“It seems very strict, but there is a science behind it,” said AgCenter agronomist Arthur Villordon.

With some varieties, such as Bayou Belle, roots start growing within those first 24 hours, he said.

Dry conditions

Continued dry conditions can lead to reduced yields and poor-quality potatoes that skin easily and are misshapen.

Some more good news for farmers? A new variety that stands up to hot, dry growing seasons like this one could be on the way.

At the field day, AgCenter sweet potato breeder Don La Bonte showed off a sweet potato currently called LA 18-100. It has many positive attributes, he said, including early maturity.

“That’s something our industry has needed,” he said. “We have a potato that potentially could be harvested at 90 or 95 days instead of 110 or 120 days.”

The shorter production cycle could be beneficial in two ways. Farmers could harvest sooner and get their product on the market faster. And in years when there is too much rain or other obstacles in the usual May-to-June planting season, farmers could plant 18-100 later, and it would mature in time for them to harvest in the fall as they normally would.

The 18-100 line also has high yields and does well in various soil types. It looks a lot like the Beauregard and Orleans varieties, two industry standards that are generally sold on the fresh market rather than to the processing sector, which prefers varieties such as Bayou Belle.

Challenging weather years like this one are valuable when evaluating an experimental line for potential release as a variety.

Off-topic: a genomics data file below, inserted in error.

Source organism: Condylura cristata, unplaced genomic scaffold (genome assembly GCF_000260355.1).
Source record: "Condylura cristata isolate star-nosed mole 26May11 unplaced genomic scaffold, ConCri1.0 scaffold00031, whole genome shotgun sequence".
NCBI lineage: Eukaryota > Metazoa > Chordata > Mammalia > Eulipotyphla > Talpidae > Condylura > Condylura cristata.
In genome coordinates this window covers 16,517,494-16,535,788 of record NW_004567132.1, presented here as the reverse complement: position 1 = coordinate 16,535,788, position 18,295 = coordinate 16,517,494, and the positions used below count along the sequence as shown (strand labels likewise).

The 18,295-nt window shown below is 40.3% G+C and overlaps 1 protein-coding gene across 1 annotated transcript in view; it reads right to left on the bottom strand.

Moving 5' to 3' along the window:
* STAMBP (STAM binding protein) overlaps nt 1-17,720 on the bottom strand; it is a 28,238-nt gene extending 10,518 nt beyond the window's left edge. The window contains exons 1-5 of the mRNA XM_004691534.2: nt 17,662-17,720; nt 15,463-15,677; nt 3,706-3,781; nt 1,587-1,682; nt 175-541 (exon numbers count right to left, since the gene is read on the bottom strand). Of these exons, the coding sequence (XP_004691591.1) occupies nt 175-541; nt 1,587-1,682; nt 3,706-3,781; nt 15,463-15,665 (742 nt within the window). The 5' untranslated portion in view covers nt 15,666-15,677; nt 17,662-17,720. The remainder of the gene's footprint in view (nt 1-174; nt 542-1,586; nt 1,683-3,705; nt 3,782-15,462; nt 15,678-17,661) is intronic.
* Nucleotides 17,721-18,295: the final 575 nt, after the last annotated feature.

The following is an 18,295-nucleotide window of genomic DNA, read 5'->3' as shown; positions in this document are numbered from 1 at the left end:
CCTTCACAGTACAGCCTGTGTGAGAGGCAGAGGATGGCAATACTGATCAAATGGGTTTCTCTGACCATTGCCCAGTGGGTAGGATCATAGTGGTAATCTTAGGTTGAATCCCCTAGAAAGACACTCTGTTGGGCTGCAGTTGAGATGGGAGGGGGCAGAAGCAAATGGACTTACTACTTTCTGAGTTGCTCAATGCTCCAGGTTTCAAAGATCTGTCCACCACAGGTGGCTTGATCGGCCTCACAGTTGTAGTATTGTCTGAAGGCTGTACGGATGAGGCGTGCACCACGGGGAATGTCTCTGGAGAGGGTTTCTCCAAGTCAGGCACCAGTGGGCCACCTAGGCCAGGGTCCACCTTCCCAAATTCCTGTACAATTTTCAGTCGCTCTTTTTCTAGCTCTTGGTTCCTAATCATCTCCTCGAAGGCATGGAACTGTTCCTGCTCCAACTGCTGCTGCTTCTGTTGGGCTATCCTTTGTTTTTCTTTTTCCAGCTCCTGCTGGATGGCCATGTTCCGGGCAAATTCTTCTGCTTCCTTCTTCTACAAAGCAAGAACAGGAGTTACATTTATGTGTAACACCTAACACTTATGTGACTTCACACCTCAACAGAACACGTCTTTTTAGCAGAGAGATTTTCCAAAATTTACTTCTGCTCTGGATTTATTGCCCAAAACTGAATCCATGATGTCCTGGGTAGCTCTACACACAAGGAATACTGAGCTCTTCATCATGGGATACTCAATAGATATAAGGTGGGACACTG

“We’re looking for what’s right and what’s wrong with it,” La Bonte said. “So far we see a lot right. But when we trial in a lot of different plots and we have everything go wrong — no rain, too much heat, too much everything — does it perform as well as our mainstream varieties, which would be Orleans and Beauregard?”

So far, he said, “it looks like it’s really a strong performer.”

AgCenter program

Matt Lee, LSU vice president for agriculture, said the AgCenter sweet potato breeding program and other research efforts are crucial to the industry — not just in Louisiana, but in other states and around the globe in countries such as Australia. AgCenter sweet potato varieties are grown there, and a few Australian producers were at the field day.

“The LSU AgCenter is world renowned for a variety of things, and sweet potato research is one of the things we’re most well-known for,” Lee said. “In terms of acreage, it’s smaller than some of the other crops. But in terms of its financial impact and in terms of our global reach, it is truly extraordinary.”

According to the latest AgCenter statistics, the sweet potato industry contributes $77.2 million annually to the Louisiana economy.

For more information about the AgCenter’s sweet potato work, visit to watch a virtual field day that includes several presentations by researchers about their projects.

Source: Louisiana State University AgCenter